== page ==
Deaths from the covid-19 pandemic in the nation climbed by 47 on Friday, against 66 the day before, the Civil Protection Agency said, while the daily tally of new cases decreased to 251 from 333 on Thursday.
The total death toll since the outbreak came to light on February 21 now stands at 34,561 the agency said, the fourth highest in the world after those of the United States, Brazil and Britain.
The number of confirmed cases amounts to 238,011, the eighth highest global tally or virus deaths.
People registered as currently carrying the illness fell to 21,543 from 23,101 the day before.
With the country trying to get back to an element of normal life, Italy has now reported warning signs that coronavirus could make an increased return
Tourists and roman citizens pictured milling around at the Pantheon on Thursday, wearing protective masks as the tourism industry tries to get back onto its feet
Figures of individuals in intensive care totalled 161 on Friday from 168 on Thursday. Of those originally infected, 181,907 were declared recovered against 180,544 a day earlier.
The Civil Protection Agency said 2.987 million people had been tested for the virus against 2.959 million on Thursday, out of a population of around 60 million
In its weekly report, the Higher Institute of Health (ISS) said the situation was generally positive, but that there was still a significant circulation of the virus.
‘In some regions, a high number of new cases of COVID-19 infection continues to be reported,’ the agency said in the report for the week of June 8-14.
Lazio, the region including the capital Rome, topped the number of cases, exceeding Lombardy, the original epicentre of the epidemic in the country.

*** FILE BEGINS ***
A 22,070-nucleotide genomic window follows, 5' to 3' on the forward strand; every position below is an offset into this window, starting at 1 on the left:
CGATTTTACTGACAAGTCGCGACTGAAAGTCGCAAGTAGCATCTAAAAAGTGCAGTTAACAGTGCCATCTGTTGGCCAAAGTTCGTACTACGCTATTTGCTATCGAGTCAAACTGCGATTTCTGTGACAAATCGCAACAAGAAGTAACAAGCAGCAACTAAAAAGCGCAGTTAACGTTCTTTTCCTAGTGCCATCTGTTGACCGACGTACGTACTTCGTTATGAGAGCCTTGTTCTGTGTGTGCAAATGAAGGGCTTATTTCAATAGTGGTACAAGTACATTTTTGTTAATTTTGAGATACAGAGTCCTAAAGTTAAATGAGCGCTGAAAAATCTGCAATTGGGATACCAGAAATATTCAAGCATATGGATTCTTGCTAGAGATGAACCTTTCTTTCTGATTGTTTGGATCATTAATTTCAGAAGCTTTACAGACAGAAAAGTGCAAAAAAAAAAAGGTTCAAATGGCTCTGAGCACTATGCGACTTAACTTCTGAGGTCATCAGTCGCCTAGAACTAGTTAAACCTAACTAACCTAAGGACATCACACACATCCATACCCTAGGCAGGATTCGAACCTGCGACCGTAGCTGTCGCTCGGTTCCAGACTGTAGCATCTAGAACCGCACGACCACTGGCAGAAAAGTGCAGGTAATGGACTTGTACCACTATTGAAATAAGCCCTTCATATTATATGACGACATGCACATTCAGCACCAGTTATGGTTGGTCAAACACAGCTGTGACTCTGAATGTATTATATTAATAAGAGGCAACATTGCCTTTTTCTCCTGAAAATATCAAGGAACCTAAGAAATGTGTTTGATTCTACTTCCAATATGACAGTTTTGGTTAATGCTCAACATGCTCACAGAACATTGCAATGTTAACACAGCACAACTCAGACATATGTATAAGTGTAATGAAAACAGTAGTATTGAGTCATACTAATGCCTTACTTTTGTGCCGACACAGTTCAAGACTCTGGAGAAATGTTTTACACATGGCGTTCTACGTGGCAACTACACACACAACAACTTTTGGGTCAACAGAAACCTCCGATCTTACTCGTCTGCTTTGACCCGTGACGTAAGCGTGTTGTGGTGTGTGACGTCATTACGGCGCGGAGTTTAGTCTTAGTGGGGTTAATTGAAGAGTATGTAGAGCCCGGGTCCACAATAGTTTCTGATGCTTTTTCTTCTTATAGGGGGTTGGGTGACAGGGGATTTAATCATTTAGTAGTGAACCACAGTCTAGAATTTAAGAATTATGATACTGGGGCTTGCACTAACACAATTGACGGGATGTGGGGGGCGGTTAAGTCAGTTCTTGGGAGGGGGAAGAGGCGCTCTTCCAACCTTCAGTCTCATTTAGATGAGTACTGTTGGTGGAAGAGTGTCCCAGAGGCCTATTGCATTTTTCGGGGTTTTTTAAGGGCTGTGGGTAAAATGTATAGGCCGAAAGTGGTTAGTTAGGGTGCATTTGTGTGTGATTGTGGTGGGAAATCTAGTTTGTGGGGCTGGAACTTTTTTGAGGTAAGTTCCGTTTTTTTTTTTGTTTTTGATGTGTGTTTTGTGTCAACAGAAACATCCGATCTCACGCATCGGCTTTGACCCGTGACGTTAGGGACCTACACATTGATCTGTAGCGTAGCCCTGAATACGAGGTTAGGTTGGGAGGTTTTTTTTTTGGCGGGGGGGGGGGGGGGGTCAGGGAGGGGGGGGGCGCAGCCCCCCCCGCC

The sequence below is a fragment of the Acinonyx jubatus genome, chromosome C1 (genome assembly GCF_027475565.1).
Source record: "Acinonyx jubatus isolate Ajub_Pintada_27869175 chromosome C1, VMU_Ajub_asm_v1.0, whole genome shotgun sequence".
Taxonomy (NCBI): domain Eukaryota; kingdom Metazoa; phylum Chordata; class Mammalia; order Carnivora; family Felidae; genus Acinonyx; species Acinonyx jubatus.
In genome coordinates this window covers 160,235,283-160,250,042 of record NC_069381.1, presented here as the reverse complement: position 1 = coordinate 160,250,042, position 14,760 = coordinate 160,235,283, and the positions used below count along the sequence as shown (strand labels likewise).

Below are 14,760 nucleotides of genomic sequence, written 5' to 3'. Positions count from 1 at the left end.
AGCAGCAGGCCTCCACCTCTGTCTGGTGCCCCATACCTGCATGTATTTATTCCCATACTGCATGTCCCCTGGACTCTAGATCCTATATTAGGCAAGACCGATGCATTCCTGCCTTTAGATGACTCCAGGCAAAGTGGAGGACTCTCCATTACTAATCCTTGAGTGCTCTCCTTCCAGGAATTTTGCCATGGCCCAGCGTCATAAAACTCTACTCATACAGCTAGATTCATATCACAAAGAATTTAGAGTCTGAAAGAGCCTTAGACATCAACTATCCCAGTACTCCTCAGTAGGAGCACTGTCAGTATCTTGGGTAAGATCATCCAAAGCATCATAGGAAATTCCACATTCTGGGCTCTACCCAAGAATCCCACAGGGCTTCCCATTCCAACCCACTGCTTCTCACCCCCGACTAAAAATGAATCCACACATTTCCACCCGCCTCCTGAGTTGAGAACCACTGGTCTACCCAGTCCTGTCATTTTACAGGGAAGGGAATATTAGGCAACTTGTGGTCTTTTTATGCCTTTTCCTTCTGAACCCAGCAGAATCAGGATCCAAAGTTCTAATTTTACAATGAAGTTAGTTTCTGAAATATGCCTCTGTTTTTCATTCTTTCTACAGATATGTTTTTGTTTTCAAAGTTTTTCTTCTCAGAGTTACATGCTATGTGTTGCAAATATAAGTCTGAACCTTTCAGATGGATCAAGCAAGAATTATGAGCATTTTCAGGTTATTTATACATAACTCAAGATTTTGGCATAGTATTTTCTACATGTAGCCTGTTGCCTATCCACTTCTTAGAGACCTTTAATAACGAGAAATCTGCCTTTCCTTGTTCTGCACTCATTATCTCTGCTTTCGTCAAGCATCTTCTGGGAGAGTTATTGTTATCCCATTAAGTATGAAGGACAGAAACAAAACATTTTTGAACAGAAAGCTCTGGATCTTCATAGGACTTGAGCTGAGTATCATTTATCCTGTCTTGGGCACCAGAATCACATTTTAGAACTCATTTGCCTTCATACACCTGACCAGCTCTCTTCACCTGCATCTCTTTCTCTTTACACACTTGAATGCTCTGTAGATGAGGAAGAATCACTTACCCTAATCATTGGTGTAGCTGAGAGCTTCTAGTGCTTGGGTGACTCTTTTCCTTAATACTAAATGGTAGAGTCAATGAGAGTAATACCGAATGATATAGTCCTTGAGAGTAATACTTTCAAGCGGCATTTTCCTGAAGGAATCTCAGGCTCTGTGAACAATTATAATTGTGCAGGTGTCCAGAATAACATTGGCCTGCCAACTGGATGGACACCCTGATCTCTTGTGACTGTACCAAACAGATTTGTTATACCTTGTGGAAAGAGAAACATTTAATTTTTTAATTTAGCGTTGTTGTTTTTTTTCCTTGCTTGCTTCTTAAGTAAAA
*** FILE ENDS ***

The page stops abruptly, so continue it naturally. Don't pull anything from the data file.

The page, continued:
Two outbreaks were identified in recent days in Rome, where health officials say the situation is ‘under control’. One was an illegally occupied building in a working-class neighbourhood and the other in a hospital.
‘This should encourage caution because it indicates that in certain parts of the country, the circulation of the virus is still significant,’ the report said.
Citizens have been taking back to the streets of the capital, with protests occurring this week for seasonal airport workers at Montecitorio
An analysis of sewage released late on Thursday said samples taken in Milan and Turin on December 18 showed the presence of the SARS-Cov-2 virus
The epidemic has killed more than 34,500 people in Italy, since the first case was recorded in Codogno in Lombardy, the first infection identified outside China where the disease appeared in December 2019.
The latest news comes after Italian researchers discovered genetic traces of SARS-CoV-2 – as the virus is officially known – in samples of waste water collected in Milan and Turin at the end of last year, and Bologna in January, the ISS institute said.
Italy’s first confirmed cases were not until February.
The results ‘help to understand the start of the circulation of the virus in Italy,’ the ISS said.
Italy was the first European country to be hit by the virus and the first in the world to impose a nationwide lockdown, in early March.
It suggests COVID-19 was already circulating in Northern Italy before China reported the first cases on December 31
Many European countries followed suit, and most have only begin reopening this month after painful shutdowns that devastated their economies.
Facing the biggest recession in the EU’s history, leaders on Friday held a virtual summit on the European Commission’s proposal for a 750 billion euro ($840 billion) rescue fund.
However they fell short of reaching a deal on a plan that has been seen as a key gesture of solidarity and unity for the troubled bloc.